Silent Running's promenade in green

Publié le par Sylvain Thuret

silent running

"While the world keeps spinning
I will go
Silent running"


Right after his groundbreaking work on Stan Kubrick's 2001 special effects, Douglas Trumbull followed with Silent Running, his first feature as a director. With the same flair for "ships and space", a magic we still witness today in such movies and programs like Battlestar Galactica or Sunshine, Silent Running echoes the wakening green concern of the seventies, while addressing the issue of radical action. 

Science Friction
Four men are stuck together, carrying what's left of earth's ecosystem in large spaceships. And only one cares about the stakes involved. Released in 1972, Silent Running is the perfect junction between the rise of the New Hollywood in the sixties and the 10 years "space fare" gap that separates 2001 and Star Wars. This interesting mix of "fantasy" and social comment is the trademark of other american movies of the era, such as Soylent Green (Richard Fleischer, 1973), Rollerball (Norman Jewison, 1975), Slaughterhouse 5 (George Roy Hill, 1972) and, to some extent, Death Race 2000 (Paul Bartel, 1975).       

And not only Silent Running marks the debut of Douglas Trumbull as a director, but it serves equallly as a step up for Michael Cimino, who's sharing a writing credit here, along Deric Washburn, who will later participate in the writing of his own The Deer Hunter (1978) and Steven "NYPD BLUE" Bochco

The tribute of loneliness 
According to some of Imdb's movie boarders, the title of the movie, among other interpretations, could be a nod to Silent Spring, a book by ecologist author Rachel Carson, who is said to be at the core of environmental awareness. And the movie adresses topics and issues such as green activism, radicalism and even some subtle rant toward the Vietnam conflict. When his command tells our man that he is going to die alone in space, the faceless "leader" voice congratulates him, "You're a hell of a good american", mocking patriotism as Lowell responds, with a pause "Thank you Sir... I think I am".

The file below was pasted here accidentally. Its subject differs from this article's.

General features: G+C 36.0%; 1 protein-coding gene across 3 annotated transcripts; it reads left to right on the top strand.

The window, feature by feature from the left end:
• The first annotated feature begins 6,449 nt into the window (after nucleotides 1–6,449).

After repeated viewings, I found it quite clear that the central character, Freeman Lowell, as well as the story itself, announces Cimino's next works. After first viewing, I took Lowell as a kind of heroic figure that is forced to go to murderous lenghts to protect what's most important to him, as was Jeff Spender's character in The Martian Chronicles, when he decides to kill his fellow comrads in order to protect the martian heritage. But I doubt Spender, through his radical actions, would ever regret anything. Unlike Freeman who finally tells us, in substance "I have killed these men for my belief. But now I am alone with guilt". Loners whose ideals are shattered by radical actions and loss are what James Averill and Stanley White are all about, respectively in Heaven's Gate (1980) and The Year of the Dragon (1985), while the environmental concern is felt through some road movie parts of Thunderbolt & Lightfoot (1974), the "royal hunt" sequence in the Deer Hunter (1978) and the Native American theme of his latest film to date, Sunchaser (1996).   

Silent Running's legacy
Recently, as environmental awareness took the center stage, 
there has been quite a few movies, and good ones too, including Sunshine (Danny Boyle) and Moon (Duncan Jones, 2009) trying to recapture Silent Running's blend of "futurism" and comment, while Ron Moore's politically charged Battlestar Galactica makeover quotes it explicitly. If the original itself would seem a bit outdated (the costumes, hairdos and the look of the robots) its original touch of being naive, even children oriented - the original songs by Joan Baez help this way- and very "critical" at the same time, makes it an interesting offspring of the counterculture era, and a lasting seed. 

INSERT The most wonderful movie poster ever made?

This poster is sublime and sums up the movie themes and sets perfectly. While the main character is planting some seed, surrounded by foliage, his demeanour and the look on his face suggests the trouble on his mind, while the broken pot on his side is another hint at his tragic actions: something has been or will be going awry. In the background, there are at least two perspective layers that beautifully showcases the general space sets of the action... as well as reflecting his loneliness.


Sylvain Thuret
Sept.-Nov. 2010




Silent Running board on Imdb: 

Rachel Carlson's Silent Spring wiki:


Publié dans Cinéma

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